"The scale measures the tendency to empathize, defined as "the drive to identify another person's emotions and thoughts, and to respond to these with an appropriate emotion," and to systemize, or "the drive to analyze the variables in a system, and to derive the underlying rules that govern the behavior of the system." Libertarians are the only group that scored higher on systemizing than on empathizing—and they scored a lot higher." - I am a huge systems person. It's not that I don't experience empathetic responses. I do. But if I'm left to my own devices, I'll take a system for understanding something or someone over emotional connections to it 9 times out of 10.

"In fact, the researchers find that libertarians are more likely to resolve moral dilemmas by applying this utilitarian calculus than are either liberals or conservatives." - And this is basically why we arrive at libertarianism in the first place. Utilitarian calculus seems like a huge motivating feature for saying "live and let live" most of the time and for removing most governmental interferences, particularly those which reduce individual mobility and freedoms with no corresponding freedoms being gained (controlling criminal acts designed to commit harms against other individuals or their property, be they murder or fraud, for instance gains us freedom to conduct our affairs in relative peace and prosperity).

"On the Different Types of Love scale, it turns out that libertarian independence from others is associated with weaker feelings of love than liberals or conservatives have for friends, family, romantic partners, and generic others. The authors note that libertarians also report slightly less satisfaction with life than do liberals and conservatives. The researchers report that libertarians “score high individualism, low on collectivism, and low on all other traits that involved bonding with, loving, or feeling a sense of common identity with others.”" - This one is hard sometimes. I tend to get the feeling "we" prefer to be understood and perceived as useful (as part of that utilitarian calculus). But being introverts, don't like to venture out much to get too attached to someone, and vice versa is really scary. I can speak to being relatively indifferent to various types of this. I'm not that close with family, I'm not very motivated by the idea of children, and most people, strangers, I'm completely indifferent to at best. Even most friendships tend to be really strange by comparison.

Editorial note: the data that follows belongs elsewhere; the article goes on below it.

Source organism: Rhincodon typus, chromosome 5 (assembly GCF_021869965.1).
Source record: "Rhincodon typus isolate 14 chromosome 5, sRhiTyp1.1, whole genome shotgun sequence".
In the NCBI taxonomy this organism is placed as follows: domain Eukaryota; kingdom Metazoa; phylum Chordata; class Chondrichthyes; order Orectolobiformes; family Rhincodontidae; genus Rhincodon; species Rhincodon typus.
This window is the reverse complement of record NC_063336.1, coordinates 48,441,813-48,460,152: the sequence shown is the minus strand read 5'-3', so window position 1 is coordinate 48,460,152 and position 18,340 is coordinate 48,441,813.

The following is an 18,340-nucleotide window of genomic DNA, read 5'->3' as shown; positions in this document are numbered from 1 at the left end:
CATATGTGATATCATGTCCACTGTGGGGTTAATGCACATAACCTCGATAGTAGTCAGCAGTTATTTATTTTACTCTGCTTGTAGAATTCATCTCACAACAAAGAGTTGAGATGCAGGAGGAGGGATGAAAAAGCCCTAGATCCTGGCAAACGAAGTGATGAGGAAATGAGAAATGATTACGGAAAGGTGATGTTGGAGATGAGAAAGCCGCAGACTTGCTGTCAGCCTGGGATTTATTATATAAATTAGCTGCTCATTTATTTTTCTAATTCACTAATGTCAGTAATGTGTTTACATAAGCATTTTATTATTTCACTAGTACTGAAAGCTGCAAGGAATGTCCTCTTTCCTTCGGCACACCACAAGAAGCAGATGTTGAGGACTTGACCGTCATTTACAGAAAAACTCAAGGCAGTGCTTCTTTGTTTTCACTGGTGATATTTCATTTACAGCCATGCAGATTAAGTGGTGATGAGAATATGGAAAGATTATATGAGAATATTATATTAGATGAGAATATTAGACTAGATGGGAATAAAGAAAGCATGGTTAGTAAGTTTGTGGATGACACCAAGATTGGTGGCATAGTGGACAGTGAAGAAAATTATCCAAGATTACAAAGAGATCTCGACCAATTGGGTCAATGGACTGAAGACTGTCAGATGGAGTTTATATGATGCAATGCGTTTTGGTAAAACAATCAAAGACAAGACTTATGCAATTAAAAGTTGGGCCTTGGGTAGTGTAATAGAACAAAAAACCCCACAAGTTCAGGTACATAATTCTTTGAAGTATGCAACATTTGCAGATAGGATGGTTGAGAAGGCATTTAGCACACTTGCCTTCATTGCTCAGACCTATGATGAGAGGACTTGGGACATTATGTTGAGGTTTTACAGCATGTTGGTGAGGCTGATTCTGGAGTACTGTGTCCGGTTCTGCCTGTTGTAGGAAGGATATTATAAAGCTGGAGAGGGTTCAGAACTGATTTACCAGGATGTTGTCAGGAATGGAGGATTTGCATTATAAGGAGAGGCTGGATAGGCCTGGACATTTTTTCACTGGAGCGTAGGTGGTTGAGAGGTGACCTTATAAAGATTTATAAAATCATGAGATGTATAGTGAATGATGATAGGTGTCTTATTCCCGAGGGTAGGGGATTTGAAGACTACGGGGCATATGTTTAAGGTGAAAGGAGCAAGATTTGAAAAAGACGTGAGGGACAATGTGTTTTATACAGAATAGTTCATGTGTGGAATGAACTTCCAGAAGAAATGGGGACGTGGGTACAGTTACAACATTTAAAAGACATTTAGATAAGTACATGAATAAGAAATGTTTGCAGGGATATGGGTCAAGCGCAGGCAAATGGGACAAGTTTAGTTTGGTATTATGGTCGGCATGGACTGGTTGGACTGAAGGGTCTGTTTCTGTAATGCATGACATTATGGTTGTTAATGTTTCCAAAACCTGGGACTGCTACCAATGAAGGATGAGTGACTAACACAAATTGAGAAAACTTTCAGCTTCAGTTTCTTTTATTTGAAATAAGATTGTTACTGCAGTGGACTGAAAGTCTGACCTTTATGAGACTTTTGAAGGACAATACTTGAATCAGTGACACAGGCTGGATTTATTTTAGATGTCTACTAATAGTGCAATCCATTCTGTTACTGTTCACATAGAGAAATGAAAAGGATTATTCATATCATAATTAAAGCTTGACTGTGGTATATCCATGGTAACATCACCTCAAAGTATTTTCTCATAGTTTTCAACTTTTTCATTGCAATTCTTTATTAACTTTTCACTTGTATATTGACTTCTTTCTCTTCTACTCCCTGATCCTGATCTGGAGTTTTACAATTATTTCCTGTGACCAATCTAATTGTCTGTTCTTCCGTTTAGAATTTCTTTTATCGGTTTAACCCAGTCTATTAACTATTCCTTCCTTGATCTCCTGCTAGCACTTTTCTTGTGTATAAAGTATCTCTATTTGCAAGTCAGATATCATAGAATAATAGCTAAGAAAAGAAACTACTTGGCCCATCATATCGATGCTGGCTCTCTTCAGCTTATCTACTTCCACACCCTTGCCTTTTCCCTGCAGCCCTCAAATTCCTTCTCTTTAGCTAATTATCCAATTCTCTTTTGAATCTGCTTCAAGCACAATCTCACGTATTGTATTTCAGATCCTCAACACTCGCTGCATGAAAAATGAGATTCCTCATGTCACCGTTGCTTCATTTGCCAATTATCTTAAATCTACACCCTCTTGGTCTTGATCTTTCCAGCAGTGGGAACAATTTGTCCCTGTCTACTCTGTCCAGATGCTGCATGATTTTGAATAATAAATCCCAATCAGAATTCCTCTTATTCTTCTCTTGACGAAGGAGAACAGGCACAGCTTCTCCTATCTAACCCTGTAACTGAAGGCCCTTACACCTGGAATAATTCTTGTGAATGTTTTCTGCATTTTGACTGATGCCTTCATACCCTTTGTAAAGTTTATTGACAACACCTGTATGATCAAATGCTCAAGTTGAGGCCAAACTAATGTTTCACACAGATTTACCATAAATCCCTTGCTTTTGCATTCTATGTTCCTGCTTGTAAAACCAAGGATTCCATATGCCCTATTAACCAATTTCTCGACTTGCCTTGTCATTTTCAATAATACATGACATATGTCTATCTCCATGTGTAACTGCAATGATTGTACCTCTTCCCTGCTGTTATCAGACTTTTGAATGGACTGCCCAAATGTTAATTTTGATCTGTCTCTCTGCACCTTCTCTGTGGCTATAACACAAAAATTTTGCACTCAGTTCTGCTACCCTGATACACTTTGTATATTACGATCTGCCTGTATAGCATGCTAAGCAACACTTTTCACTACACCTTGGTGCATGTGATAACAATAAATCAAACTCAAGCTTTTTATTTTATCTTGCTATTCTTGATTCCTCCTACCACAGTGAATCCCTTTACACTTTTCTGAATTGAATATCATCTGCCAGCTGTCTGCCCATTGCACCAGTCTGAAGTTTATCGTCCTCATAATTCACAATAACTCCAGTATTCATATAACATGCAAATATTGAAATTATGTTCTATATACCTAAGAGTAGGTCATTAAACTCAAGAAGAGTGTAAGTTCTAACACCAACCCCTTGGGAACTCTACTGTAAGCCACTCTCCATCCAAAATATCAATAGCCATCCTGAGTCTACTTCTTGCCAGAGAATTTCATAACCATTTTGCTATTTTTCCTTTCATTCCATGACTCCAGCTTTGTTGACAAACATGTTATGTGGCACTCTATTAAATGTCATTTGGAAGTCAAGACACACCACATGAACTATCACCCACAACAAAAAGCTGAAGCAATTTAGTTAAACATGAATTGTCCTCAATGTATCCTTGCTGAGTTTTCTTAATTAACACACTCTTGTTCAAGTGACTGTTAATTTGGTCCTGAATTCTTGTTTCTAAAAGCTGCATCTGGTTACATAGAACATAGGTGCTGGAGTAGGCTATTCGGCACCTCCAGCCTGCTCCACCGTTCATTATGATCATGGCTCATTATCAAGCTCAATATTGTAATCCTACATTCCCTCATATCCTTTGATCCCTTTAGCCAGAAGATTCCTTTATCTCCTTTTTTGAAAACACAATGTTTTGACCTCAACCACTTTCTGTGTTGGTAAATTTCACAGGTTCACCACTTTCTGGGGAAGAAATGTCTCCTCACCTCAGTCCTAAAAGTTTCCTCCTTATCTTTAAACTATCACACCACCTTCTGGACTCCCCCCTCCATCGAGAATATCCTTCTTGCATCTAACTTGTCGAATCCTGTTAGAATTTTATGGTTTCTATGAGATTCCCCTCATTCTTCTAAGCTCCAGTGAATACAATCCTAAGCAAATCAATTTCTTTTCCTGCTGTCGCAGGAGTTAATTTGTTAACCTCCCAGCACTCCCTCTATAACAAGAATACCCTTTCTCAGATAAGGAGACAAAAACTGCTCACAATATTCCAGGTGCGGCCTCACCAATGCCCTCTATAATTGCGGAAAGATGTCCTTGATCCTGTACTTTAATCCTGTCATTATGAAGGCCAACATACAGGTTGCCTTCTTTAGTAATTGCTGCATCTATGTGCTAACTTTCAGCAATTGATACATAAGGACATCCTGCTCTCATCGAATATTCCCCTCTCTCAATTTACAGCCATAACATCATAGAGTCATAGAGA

"Libertarian morality, by rising above and rejecting primitive moralities embodied in the universalist collectivism of left-liberals and the tribalist collectivism of conservatives, made the rule of law, freedom of speech, religious tolerance, and modern prosperity possible" - I would not go so far as this perhaps, but I would say that it does lend itself to a very peculiar set of moral foundations that are uniquely valuable for a culture of diverse individuals. Indeed, it's hardly likely that a culture of diverse individuals could exist at all without these values being shared and enforced and practiced by enough of them because the natural diversity of humanity is so bizarre and so frequently gives rise to these wise digressions of disgust or disdain and hatred.

03 November 2010

A good turn of phrase

"Some people are voting Tuesday for calorie-free chocolate cake, and some are voting for fat-free ice cream. Neither option is actually available."


"The patriot never, under any circumstances, boasts of the largeness of his country, but always, and of necessity, boasts of its smallness." - GK Chesterton

The former smacks of idolatry, the latter of a desire to seek improvements.

It is the former that has possessed many people and perverted the term to meaning now an incapacity to see weaknesses, flaws, and errors or sins in our national history or our national agenda, or at least that of certain portions of our national agenda (that dominated by your favourite political persuasion). All such notions are a "tearing down of America" or represent a lack of faith in some unique special character of Americanism (American exceptionalism in other words as coming not from some unique concepts of liberty or democratic ideals that we must struggle to continue uphold but from the character of its people itself, diluted by liberals or communists or uberconservatives or Muslims or immigrants or pacifists or warmongers, whichever your villain de jour).

It is the latter which demands that we speak instead of the smaller things that we do well, the things which are overlooked, and also of the things which we would do well to do better, or differently, or not at all. And without this duty, we have not patriotism, but worship of a nation in nationalism. A far more vile and dangerous notion than a desire to see one's country fare well is the pernicious belief that it is already doing the best in all its endeavours. It smacks of doublespeak and propaganda campaigns than of honest assessments of the strengths and weaknesses of a culture and the nation and systems and institutions that nurture it.